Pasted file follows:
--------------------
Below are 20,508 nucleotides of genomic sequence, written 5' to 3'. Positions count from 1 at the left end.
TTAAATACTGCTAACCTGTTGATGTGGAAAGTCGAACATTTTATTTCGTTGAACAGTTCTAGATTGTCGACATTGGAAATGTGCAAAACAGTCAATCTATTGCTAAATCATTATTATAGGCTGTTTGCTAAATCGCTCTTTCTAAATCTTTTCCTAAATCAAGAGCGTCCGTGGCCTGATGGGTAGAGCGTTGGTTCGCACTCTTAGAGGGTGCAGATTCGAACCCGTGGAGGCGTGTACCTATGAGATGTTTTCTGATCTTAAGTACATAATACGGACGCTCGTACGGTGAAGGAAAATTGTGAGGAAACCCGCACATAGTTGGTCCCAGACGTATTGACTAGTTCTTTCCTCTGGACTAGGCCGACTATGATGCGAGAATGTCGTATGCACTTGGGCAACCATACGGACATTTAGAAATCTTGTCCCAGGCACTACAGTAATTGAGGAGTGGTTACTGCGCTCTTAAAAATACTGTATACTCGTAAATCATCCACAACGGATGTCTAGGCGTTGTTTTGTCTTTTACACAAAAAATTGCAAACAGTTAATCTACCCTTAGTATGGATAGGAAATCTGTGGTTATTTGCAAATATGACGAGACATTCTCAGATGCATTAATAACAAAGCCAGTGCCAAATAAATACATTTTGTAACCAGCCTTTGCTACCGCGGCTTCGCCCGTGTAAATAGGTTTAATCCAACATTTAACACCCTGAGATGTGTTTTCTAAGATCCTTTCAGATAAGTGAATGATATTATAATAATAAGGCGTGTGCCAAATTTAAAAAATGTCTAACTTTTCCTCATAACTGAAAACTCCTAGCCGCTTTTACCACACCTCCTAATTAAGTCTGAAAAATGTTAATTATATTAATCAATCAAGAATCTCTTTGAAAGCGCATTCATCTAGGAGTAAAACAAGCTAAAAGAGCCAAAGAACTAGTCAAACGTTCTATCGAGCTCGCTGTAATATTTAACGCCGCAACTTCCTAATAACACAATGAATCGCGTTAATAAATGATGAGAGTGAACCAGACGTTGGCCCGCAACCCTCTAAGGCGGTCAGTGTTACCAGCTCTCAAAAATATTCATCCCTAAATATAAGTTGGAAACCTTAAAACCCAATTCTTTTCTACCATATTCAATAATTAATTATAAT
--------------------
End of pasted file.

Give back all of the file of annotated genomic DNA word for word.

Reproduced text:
Below are 20,508 nucleotides of genomic sequence, written 5' to 3'. Positions count from 1 at the left end.
TTAAATACTGCTAACCTGTTGATGTGGAAAGTCGAACATTTTATTTCGTTGAACAGTTCTAGATTGTCGACATTGGAAATGTGCAAAACAGTCAATCTATTGCTAAATCATTATTATAGGCTGTTTGCTAAATCGCTCTTTCTAAATCTTTTCCTAAATCAAGAGCGTCCGTGGCCTGATGGGTAGAGCGTTGGTTCGCACTCTTAGAGGGTGCAGATTCGAACCCGTGGAGGCGTGTACCTATGAGATGTTTTCTGATCTTAAGTACATAATACGGACGCTCGTACGGTGAAGGAAAATTGTGAGGAAACCCGCACATAGTTGGTCCCAGACGTATTGACTAGTTCTTTCCTCTGGACTAGGCCGACTATGATGCGAGAATGTCGTATGCACTTGGGCAACCATACGGACATTTAGAAATCTTGTCCCAGGCACTACAGTAATTGAGGAGTGGTTACTGCGCTCTTAAAAATACTGTATACTCGTAAATCATCCACAACGGATGTCTAGGCGTTGTTTTGTCTTTTACACAAAAAATTGCAAACAGTTAATCTACCCTTAGTATGGATAGGAAATCTGTGGTTATTTGCAAATATGACGAGACATTCTCAGATGCATTAATAACAAAGCCAGTGCCAAATAAATACATTTTGTAACCAGCCTTTGCTACCGCGGCTTCGCCCGTGTAAATAGGTTTAATCCAACATTTAACACCCTGAGATGTGTTTTCTAAGATCCTTTCAGATAAGTGAATGATATTATAATAATAAGGCGTGTGCCAAATTTAAAAAATGTCTAACTTTTCCTCATAACTGAAAACTCCTAGCCGCTTTTACCACACCTCCTAATTAAGTCTGAAAAATGTTAATTATATTAATCAATCAAGAATCTCTTTGAAAGCGCATTCATCTAGGAGTAAAACAAGCTAAAAGAGCCAAAGAACTAGTCAAACGTTCTATCGAGCTCGCTGTAATATTTAACGCCGCAACTTCCTAATAACACAATGAATCGCGTTAATAAATGATGAGAGTGAACCAGACGTTGGCCCGCAACCCTCTAAGGCGGTCAGTGTTACCAGCTCTCAAAAATATTCATCCCTAAATATAAGTTGGAAACCTTAAAACCCAATTCTTTTCTACCATATTCAATAATTAATTATAAT